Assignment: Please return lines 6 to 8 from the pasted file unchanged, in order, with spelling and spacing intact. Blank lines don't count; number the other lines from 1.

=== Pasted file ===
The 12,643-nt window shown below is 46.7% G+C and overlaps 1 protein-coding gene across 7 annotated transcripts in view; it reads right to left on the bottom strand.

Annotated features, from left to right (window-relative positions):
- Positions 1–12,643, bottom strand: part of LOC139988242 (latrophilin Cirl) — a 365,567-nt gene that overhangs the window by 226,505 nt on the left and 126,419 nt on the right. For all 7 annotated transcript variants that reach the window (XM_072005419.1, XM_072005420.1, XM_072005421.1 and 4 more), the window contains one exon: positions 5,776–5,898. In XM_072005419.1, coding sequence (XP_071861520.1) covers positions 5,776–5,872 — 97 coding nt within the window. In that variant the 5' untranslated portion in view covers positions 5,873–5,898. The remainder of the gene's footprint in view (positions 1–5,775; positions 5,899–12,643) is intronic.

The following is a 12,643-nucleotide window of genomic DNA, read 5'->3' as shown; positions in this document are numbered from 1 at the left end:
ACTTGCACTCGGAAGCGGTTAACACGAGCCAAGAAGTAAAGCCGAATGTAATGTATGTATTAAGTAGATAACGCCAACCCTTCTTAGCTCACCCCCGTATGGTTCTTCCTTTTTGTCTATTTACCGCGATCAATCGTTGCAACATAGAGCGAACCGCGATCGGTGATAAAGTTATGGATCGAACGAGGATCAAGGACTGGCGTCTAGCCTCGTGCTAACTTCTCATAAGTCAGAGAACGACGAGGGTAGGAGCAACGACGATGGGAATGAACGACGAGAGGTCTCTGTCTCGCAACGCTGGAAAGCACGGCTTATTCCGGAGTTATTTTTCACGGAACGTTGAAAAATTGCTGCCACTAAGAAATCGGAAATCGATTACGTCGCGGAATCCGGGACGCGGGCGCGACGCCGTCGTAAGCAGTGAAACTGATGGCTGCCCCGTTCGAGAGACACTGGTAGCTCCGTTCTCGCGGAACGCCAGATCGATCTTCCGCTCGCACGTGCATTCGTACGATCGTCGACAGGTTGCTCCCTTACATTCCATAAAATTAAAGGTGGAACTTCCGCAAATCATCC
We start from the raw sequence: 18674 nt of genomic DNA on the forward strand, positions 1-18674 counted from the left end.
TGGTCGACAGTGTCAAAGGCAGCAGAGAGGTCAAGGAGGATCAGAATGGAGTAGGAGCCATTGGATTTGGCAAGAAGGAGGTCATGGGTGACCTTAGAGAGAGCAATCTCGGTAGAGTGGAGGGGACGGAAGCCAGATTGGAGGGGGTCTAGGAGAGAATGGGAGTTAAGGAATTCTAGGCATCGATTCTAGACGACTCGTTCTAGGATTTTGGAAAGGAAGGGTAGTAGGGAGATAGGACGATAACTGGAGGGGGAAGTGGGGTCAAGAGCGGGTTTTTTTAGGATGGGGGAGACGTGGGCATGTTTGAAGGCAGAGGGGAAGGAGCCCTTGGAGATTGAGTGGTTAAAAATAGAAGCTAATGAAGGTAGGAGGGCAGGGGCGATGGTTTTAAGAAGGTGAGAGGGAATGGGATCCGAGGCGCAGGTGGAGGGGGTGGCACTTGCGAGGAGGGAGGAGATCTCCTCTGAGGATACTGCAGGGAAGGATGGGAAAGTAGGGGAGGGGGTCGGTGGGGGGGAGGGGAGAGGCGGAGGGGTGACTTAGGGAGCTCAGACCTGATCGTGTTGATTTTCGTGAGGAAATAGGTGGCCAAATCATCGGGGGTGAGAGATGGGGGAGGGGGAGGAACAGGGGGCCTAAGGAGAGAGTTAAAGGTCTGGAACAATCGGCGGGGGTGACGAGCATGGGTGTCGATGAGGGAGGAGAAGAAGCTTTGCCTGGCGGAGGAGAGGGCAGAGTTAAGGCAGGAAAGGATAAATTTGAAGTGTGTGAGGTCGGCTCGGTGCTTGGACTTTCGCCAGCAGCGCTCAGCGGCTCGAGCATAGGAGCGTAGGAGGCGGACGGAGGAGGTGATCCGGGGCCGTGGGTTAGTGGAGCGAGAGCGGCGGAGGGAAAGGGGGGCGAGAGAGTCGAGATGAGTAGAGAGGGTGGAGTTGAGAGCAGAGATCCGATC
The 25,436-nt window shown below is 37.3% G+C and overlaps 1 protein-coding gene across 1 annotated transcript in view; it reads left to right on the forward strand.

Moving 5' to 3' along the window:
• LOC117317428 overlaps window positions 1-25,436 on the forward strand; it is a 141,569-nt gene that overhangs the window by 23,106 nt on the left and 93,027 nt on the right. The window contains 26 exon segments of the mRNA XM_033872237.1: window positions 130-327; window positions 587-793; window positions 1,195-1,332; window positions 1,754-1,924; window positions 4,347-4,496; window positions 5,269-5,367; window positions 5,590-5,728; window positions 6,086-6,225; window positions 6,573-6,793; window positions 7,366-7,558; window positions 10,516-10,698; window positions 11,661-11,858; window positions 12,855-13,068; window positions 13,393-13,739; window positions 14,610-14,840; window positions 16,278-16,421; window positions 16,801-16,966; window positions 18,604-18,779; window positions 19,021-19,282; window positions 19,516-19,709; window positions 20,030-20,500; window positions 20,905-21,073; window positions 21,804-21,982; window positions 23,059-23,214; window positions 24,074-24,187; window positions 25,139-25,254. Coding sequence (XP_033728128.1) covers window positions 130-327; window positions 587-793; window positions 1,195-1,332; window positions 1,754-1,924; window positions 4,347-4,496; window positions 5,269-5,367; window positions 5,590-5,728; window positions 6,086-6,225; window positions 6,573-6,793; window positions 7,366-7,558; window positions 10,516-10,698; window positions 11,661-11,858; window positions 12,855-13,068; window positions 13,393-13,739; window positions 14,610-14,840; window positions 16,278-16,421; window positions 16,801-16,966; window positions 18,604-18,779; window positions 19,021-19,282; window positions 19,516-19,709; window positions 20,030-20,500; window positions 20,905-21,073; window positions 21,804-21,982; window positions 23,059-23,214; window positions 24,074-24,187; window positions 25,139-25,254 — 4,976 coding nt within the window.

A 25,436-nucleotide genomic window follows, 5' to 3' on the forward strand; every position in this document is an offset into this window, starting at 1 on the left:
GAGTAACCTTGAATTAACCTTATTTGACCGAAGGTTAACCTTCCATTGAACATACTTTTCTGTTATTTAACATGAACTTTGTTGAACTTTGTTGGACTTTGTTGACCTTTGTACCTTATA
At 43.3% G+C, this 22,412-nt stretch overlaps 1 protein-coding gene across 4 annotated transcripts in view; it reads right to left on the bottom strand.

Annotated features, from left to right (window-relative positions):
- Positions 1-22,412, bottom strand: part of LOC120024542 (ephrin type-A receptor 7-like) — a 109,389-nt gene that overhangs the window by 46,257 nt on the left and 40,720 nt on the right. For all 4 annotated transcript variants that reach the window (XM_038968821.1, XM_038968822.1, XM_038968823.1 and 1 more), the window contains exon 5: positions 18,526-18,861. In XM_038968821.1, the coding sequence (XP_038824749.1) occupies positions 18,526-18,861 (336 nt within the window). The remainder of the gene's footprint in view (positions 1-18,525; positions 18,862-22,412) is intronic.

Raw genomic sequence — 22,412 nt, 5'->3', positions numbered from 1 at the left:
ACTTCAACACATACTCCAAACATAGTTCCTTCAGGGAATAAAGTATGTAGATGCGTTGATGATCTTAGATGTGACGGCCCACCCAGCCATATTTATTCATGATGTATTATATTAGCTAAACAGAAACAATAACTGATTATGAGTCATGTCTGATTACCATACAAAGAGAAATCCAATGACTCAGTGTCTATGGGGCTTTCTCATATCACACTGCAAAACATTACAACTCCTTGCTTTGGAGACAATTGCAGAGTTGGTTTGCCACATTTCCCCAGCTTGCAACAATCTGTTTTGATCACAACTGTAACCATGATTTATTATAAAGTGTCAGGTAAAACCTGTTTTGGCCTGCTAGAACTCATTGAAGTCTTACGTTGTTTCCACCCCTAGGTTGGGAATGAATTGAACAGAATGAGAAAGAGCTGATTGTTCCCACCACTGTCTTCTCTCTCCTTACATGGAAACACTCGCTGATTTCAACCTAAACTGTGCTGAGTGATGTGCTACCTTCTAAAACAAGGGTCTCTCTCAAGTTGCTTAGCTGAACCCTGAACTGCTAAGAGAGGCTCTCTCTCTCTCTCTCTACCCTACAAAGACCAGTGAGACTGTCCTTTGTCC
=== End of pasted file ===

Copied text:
We start from the raw sequence: 18674 nt of genomic DNA on the forward strand, positions 1-18674 counted from the left end.
TGGTCGACAGTGTCAAAGGCAGCAGAGAGGTCAAGGAGGATCAGAATGGAGTAGGAGCCATTGGATTTGGCAAGAAGGAGGTCATGGGTGACCTTAGAGAGAGCAATCTCGGTAGAGTGGAGGGGACGGAAGCCAGATTGGAGGGGGTCTAGGAGAGAATGGGAGTTAAGGAATTCTAGGCATCGATTCTAGACGACTCGTTCTAGGATTTTGGAAAGGAAGGGTAGTAGGGAGATAGGACGATAACTGGAGGGGGAAGTGGGGTCAAGAGCGGGTTTTTTTAGGATGGGGGAGACGTGGGCATGTTTGAAGGCAGAGGGGAAGGAGCCCTTGGAGATTGAGTGGTTAAAAATAGAAGCTAATGAAGGTAGGAGGGCAGGGGCGATGGTTTTAAGAAGGTGAGAGGGAATGGGATCCGAGGCGCAGGTGGAGGGGGTGGCACTTGCGAGGAGGGAGGAGATCTCCTCTGAGGATACTGCAGGGAAGGATGGGAAAGTAGGGGAGGGGGTCGGTGGGGGGGAGGGGAGAGGCGGAGGGGTGACTTAGGGAGCTCAGACCTGATCGTGTTGATTTTCGTGAGGAAATAGGTGGCCAAATCATCGGGGGTGAGAGATGGGGGAGGGGGAGGAACAGGGGGCCTAAGGAGAGAGTTAAAGGTCTGGAACAATCGGCGGGGGTGACGAGCATGGGTGTCGATGAGGGAGGAGAAGAAGCTTTGCCTGGCGGAGGAGAGGGCAGAGTTAAGGCAGGAAAGGATAAATTTGAAGTGTGTGAGGTCGGCTCGGTGCTTGGACTTTCGCCAGCAGCGCTCAGCGGCTCGAGCATAGGAGCGTAGGAGGCGGACGGAGGAGGTGATCCGGGGCCGTGGGTTAGTGGAGCGAGAGCGGCGGAGGGAAAGGGGGGCGAGAGAGTCGAGATGAGTAGAGAGGGTGGAGTTGAGAGCAGAGATCCGATC
The 25,436-nt window shown below is 37.3% G+C and overlaps 1 protein-coding gene across 1 annotated transcript in view; it reads left to right on the forward strand.